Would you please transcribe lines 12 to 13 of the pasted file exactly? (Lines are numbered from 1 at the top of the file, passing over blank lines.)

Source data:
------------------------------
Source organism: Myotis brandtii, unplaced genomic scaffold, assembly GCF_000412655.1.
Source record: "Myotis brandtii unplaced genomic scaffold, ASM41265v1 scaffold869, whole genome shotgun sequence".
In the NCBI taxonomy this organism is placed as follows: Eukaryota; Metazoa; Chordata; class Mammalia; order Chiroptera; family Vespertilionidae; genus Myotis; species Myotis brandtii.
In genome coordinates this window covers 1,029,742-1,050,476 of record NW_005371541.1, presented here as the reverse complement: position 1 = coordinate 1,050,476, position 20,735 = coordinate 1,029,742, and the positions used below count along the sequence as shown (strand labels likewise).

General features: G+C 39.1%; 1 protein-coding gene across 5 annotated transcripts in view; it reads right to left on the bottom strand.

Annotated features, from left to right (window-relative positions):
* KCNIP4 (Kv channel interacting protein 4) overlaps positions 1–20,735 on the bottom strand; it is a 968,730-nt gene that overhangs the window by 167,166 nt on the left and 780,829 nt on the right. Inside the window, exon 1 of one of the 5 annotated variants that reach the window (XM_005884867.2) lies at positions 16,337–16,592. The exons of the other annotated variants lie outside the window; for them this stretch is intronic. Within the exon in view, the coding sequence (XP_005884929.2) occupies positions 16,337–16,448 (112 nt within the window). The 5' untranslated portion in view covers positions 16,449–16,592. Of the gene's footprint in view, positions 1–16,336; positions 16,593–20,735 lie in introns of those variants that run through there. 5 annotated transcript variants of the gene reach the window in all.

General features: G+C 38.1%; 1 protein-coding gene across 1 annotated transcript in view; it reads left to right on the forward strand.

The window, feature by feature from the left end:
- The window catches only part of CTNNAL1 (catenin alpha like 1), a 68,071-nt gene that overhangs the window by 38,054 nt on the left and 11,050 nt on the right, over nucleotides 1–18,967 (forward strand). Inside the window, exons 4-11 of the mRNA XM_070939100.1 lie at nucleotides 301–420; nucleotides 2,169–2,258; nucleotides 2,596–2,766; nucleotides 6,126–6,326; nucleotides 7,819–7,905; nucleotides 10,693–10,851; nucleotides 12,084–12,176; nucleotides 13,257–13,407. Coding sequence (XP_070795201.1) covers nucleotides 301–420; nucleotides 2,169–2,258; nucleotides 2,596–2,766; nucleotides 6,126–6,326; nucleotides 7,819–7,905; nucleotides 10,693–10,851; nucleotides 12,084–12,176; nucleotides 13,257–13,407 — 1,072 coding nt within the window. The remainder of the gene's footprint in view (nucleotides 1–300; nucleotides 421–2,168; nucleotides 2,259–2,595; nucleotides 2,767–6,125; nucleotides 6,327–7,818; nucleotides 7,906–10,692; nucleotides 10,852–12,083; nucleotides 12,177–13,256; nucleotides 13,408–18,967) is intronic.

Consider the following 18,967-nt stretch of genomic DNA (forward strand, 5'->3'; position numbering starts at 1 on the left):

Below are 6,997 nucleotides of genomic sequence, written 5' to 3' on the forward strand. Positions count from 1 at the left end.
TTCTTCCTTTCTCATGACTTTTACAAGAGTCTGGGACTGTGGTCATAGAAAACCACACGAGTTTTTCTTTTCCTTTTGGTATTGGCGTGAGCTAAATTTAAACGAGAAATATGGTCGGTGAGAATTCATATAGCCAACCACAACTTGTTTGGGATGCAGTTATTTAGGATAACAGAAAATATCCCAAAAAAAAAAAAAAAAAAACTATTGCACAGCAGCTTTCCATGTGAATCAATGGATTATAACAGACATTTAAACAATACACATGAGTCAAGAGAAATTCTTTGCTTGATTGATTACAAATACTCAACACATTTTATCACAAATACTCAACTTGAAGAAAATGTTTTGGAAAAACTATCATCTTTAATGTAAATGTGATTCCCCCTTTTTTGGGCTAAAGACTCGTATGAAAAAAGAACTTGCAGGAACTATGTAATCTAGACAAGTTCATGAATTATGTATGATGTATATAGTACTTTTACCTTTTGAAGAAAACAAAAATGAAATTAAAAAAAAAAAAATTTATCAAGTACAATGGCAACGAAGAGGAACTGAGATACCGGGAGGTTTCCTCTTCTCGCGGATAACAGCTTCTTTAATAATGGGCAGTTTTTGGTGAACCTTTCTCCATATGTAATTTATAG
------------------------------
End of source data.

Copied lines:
Below are 6,997 nucleotides of genomic sequence, written 5' to 3' on the forward strand. Positions count from 1 at the left end.
TTCTTCCTTTCTCATGACTTTTACAAGAGTCTGGGACTGTGGTCATAGAAAACCACACGAGTTTTTCTTTTCCTTTTGGTATTGGCGTGAGCTAAATTTAAACGAGAAATATGGTCGGTGAGAATTCATATAGCCAACCACAACTTGTTTGGGATGCAGTTATTTAGGATAACAGAAAATATCCCAAAAAAAAAAAAAAAAAAACTATTGCACAGCAGCTTTCCATGTGAATCAATGGATTATAACAGACATTTAAACAATACACATGAGTCAAGAGAAATTCTTTGCTTGATTGATTACAAATACTCAACACATTTTATCACAAATACTCAACTTGAAGAAAATGTTTTGGAAAAACTATCATCTTTAATGTAAATGTGATTCCCCCTTTTTTGGGCTAAAGACTCGTATGAAAAAAGAACTTGCAGGAACTATGTAATCTAGACAAGTTCATGAATTATGTATGATGTATATAGTACTTTTACCTTTTGAAGAAAACAAAAATGAAATTAAAAAAAAAAAAATTTATCAAGTACAATGGCAACGAAGAGGAACTGAGATACCGGGAGGTTTCCTCTTCTCGCGGATAACAGCTTCTTTAATAATGGGCAGTTTTTGGTGAACCTTTCTCCATATGTAATTTATAG